Here is another installment in our Who Remembers? series. You can browse previous articles by using the search bar on the right. These articles are strolls down memory lane. In some cases the buildings, but new businesses have replaced them. In other instances, the buildings or even the properties have been razed. Instead of a building, it may be a TV show, personality, or commercial that no one longer exists. Either way, it can’t stop us from taking the Memory Lane stroll!
As always we would rather this be a discussion. No one knows this area better than those who grew up here! Please, leave constructive criticism, feedback, and corrections. We’d love to hear your anecdotes. Please share!
Textile mill origins
The Ames department stores got their start by brothers Milton and Irving Gilman in 1958. Their flagship store was in an old textile mill in Southbridge, Mass. called the “Ames Worsted Textile Company.” The idea for the name wasn’t anything original, they just used the existing name – and sign.
The Ames Worsted company was a descendant of the U.S. Bunting Company which was founded by one of Lowell’s wealthiest citizens, business mogul, and Civil War general, Benjamin Butler. While Ames is a first name, Worsted isn’t a surname. Worsted is a type of fabric made from yarn, which was originally made from a village known for its highest quality: Worstead, England.
A bunting is a worsted style, wool fabric used to make flags and ribbons mostly.
Hence, we go from Ames Worsted, to just Ames. Ames is the first name of Ames Stevens, a wealthy Lowell native who owned and ran the Ames Worsted Textile Company mill. The Ames Department stores are named after this fellow!
Growth and fall
From its inception the store went after a rural market as opposed to being in cities. They felt less competition would be profitable and they were correct. Through the 1970s and 1980s they began a massive expansion and went into an acquisition phase, acquiring chain stores, department, variety stores, most notably the Zayre’s chain of stores.
They spent a monumental amount of money on converting these stores in their own store. Combined with poor economical conditions, and a approve anyone and everyone policy for credit, and profits plummeted as the 1990s approached. They filed for their first bankruptcy in 1990.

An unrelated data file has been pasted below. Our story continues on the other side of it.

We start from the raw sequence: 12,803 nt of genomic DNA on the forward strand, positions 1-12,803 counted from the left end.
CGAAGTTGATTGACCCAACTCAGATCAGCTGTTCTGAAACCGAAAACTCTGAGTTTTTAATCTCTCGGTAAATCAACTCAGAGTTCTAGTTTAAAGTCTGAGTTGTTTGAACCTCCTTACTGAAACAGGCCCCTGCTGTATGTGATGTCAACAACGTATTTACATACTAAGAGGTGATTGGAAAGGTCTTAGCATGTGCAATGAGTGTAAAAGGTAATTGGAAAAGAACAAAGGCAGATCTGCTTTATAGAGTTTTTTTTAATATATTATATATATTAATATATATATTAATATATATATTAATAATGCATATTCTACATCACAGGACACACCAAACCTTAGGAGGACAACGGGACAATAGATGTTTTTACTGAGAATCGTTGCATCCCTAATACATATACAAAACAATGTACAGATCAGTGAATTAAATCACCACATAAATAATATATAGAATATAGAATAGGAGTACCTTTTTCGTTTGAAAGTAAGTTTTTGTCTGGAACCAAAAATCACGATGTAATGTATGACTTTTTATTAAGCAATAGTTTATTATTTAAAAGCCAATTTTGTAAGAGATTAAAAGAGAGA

Amazingly they returned to profitability within 2 years of declaring Chapter 11. They also returned to expansion and bought the Bradlees, Jamesway, Caldor, Hills and Montgomery Ward chains. By 1998 they were the fourth largest chain in the country with over 00 stores, only beat by Target, Wal-Mart and KMart. Profits were $2.2 Billion dollars annually.
Rapid return to profit; an even quicker collaps
In 1999, the beginning of the end started. Stores began to close at a rapid pace. Eight stores were shuttled that year, 32 the following year, and a whopping 117 in 2001. In spite of still having hundreds of stores still open, the filed for bankruptcy protection in 2001. From 1998-2002 they had lost almost half of their stores.
An executive decision was made to close he remaining 300+ stores and blame was placed on poor sales and shipping woes by Ames’ higher ups. Economists and financial analysts felt that their rapid expansion in general, a poor credit market, the acquisition of the many Hills Department Stores, and Wal-Mart’s expansion were the cause.
Local locations, slogans and commercials
Ocean State Job has taken over many of the sites, however many have remained empty since the chain closed its doors. In the greater New Bedford area there was an Ames at 1024 King’s Highway (where A.J. Wright is), at the North Dartmouth Mall, and 11 Berdon Way, Berdon Plaza (where Shaw’s was) in Fairhaven. If you worked at Ames, you may find many of these forms to bring back memories!
“You can believe in Ames” (Early 80s)
“Amazing Ames!” (Early 80s)
“It Pays to Shop at Ames… Every day.” (Late 80s)
“Where you come first… Every day.” (Late 80s early 90s)
“Ames. We grew up with better values.” (Early 90s)
“On your side.” (Mid 90s)
“Bargains by the Bagful.” (1995-2002)